It's been three months since your last haircut and you're ready for a change -- not just a new hairstyle, a new stylist, too! Starting over with a new stylist can be daunting. With so many different salons to choose from, you want to be sure you choose the right one. Here are some things to think about when starting your search for a new salon and ways to make sure you always get the look you want.
Ask for help
Don't be shy to ask your mother, daughter, friends or coworkers for advice. Word of mouth is a great way to start your search. People are thrilled to be asked for their opinions based on past experiences. Picking a salon through trial and error is a lot easier if you can learn from the errors (or successes!) of others.
Talk to strangers
If you see a woman on the street with a style or colour you covet, go ahead and ask her where she got it done. Don't be embarrassed -- it's flattering to be approached by a stranger with a compliment. Chances are, if you like her style, you'll like her stylist.
Stake the place out
If you've seen a salon you're interested in trying out, stake out the joint first. Take a look at the hairstyles of clients as they leave. If you like what you see, there's a good chance you'll find a stylist who suits you inside.
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Know what you don't want
Allison Legere, manager of Halifax's Kara's Alternative Day Spa, says that you don't need to know exactly what you want when you arrive. "It's a lot easier to explain the things you don't like about your hair than what you do," she says. "Stylists are trained to know what will look good and what won't and they can interpret your feelings about your own hair and make suggestions or come up with solutions."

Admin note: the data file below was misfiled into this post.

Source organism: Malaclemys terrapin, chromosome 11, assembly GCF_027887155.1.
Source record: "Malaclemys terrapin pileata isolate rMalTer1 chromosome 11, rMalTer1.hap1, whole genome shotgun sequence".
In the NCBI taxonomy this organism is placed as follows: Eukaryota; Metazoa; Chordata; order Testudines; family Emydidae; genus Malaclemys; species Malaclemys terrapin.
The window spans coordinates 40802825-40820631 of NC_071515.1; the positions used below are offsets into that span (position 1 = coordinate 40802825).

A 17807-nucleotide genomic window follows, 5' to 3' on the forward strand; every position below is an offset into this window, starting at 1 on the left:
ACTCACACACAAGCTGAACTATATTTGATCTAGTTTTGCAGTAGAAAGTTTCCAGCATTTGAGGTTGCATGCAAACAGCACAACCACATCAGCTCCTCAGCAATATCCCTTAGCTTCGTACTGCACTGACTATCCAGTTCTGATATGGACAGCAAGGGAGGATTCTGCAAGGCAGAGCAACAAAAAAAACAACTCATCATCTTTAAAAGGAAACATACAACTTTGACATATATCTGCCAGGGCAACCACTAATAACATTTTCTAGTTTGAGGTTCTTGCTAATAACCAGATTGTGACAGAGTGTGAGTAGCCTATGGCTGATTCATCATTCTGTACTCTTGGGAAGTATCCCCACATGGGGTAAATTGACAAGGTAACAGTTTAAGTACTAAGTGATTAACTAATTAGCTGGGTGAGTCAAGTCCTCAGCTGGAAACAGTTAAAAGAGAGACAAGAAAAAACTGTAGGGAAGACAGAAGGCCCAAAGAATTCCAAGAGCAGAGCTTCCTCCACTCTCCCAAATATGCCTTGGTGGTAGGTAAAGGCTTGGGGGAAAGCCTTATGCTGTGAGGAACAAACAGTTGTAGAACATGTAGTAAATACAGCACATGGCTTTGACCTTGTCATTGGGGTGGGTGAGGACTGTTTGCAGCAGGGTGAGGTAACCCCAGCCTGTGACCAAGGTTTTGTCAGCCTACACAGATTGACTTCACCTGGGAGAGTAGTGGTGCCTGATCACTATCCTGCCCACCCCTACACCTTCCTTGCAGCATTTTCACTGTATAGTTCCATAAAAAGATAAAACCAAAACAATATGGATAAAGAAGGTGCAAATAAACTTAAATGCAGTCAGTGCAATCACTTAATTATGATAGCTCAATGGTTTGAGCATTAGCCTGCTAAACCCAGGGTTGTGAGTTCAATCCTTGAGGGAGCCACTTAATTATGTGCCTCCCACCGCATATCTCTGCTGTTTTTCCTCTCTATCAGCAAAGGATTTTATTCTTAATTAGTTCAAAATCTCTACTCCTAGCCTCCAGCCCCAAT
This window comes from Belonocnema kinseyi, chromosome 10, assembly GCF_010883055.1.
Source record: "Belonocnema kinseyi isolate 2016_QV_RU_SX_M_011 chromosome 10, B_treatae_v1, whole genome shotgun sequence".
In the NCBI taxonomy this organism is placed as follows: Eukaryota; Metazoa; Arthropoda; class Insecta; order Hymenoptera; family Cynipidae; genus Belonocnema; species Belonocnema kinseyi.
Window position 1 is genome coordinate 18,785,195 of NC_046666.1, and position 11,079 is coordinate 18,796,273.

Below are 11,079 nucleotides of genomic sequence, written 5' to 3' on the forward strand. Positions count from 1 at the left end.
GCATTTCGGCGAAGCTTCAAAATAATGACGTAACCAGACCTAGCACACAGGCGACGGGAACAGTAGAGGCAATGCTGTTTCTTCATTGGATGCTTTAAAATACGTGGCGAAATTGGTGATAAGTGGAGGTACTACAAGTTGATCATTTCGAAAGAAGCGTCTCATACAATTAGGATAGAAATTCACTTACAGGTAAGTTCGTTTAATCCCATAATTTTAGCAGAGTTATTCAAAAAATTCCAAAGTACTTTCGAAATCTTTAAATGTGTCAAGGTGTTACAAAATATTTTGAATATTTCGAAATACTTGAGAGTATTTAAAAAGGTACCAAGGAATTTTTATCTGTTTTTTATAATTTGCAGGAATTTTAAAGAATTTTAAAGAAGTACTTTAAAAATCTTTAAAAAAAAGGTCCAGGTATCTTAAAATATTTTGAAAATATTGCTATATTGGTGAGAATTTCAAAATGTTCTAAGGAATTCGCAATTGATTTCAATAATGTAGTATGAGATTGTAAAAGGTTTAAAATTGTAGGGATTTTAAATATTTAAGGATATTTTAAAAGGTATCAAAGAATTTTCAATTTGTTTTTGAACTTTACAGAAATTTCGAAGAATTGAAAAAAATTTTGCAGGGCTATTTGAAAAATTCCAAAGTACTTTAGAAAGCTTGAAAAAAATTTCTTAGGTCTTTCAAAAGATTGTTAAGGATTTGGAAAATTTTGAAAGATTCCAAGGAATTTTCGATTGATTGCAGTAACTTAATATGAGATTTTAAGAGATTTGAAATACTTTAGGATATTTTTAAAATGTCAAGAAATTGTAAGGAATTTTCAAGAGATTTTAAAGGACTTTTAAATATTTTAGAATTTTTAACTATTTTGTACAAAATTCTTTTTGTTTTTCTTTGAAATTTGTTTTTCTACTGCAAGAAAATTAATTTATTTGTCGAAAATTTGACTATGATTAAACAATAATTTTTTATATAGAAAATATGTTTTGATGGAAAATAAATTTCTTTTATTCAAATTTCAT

As long as you don't expect the photo of Teri Hatcher's latest hairstyle to turn you into the spitting image of the actress, load up on magazine photos of styles you like. But be realistic in your expectations: your hair's length and texture may not be ideal for achieving the look you want. According to Legere, referring to a photo makes it easier to start a discussion and visualize the finished style. "If we're both looking at the same picture, it's harder to have a miscommunication." Legere recommends being armed with pictures especially if you want a major change in cut or style.
Talk, talk, talk
We've all heard the horror stories of the stylist who fancied him/herself an "artiste" and played Picasso with someone's head. This horror can be avoided, if you make sure you are an active participant in the experience. Ask questions and make stipulations (for example: "no layers shorter than the jaw line"). "It really comes down to good communication," says Legere, adding that the main reason clients change stylists is because they don't feel they are being listened to. Don't rush to get to the cutting and colouring, either. "A good stylist should consult with you for as long as it takes to make sure you are both on the same page about what you are about to do," she says.
Your hair should complement your sense of style and who you are. Don't let anyone talk you into something you're not ready for and don't be afraid to shake things up a bit if you're feeling adventurous. Whatever you do, make sure you and your new stylist are speaking the same language and have some fun.
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